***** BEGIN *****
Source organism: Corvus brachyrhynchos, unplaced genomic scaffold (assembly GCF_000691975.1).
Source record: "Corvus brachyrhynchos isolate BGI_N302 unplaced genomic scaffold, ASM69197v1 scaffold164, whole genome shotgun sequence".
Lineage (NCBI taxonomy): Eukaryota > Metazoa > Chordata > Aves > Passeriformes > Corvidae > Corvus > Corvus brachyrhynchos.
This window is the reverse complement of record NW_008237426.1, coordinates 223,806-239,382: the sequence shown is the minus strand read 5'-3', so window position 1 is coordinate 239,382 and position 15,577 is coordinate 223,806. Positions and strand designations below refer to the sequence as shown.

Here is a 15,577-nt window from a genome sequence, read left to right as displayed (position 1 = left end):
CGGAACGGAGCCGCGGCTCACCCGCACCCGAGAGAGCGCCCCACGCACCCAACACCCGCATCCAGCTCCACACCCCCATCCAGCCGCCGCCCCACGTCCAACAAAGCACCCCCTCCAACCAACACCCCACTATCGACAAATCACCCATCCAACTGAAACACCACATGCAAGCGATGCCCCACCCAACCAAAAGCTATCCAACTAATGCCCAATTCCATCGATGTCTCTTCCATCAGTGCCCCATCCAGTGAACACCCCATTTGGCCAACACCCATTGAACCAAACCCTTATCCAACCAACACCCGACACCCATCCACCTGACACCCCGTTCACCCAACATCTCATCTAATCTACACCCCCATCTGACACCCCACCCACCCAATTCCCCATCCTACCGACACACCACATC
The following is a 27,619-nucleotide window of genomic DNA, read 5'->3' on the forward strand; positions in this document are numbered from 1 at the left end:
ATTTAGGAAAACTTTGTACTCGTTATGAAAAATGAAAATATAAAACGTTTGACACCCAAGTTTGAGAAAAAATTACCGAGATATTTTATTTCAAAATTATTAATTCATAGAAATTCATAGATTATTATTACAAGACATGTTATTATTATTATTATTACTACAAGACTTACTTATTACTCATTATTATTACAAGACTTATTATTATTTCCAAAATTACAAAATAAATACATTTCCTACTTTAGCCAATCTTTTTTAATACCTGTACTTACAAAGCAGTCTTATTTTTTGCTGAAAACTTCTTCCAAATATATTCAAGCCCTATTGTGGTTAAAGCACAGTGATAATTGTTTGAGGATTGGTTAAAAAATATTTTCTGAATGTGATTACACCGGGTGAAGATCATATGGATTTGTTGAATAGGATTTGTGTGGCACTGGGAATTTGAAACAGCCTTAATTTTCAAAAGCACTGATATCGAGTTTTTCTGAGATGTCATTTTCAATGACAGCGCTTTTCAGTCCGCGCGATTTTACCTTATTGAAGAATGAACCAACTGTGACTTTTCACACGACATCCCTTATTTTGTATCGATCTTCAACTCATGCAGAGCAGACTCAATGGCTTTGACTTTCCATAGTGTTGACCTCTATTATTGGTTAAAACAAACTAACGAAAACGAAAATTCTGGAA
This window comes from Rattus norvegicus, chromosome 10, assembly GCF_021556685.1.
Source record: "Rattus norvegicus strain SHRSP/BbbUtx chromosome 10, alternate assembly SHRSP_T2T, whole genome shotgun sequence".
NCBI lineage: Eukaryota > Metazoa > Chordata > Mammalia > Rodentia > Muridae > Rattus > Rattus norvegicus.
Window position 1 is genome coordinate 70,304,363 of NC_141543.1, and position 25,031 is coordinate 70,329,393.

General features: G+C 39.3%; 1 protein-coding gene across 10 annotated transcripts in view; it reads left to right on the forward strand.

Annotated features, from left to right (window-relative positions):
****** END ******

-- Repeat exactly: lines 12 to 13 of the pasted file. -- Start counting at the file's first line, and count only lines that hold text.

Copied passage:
Window position 1 is genome coordinate 70,304,363 of NC_141543.1, and position 25,031 is coordinate 70,329,393.

General features: G+C 39.3%; 1 protein-coding gene across 10 annotated transcripts in view; it reads left to right on the forward strand.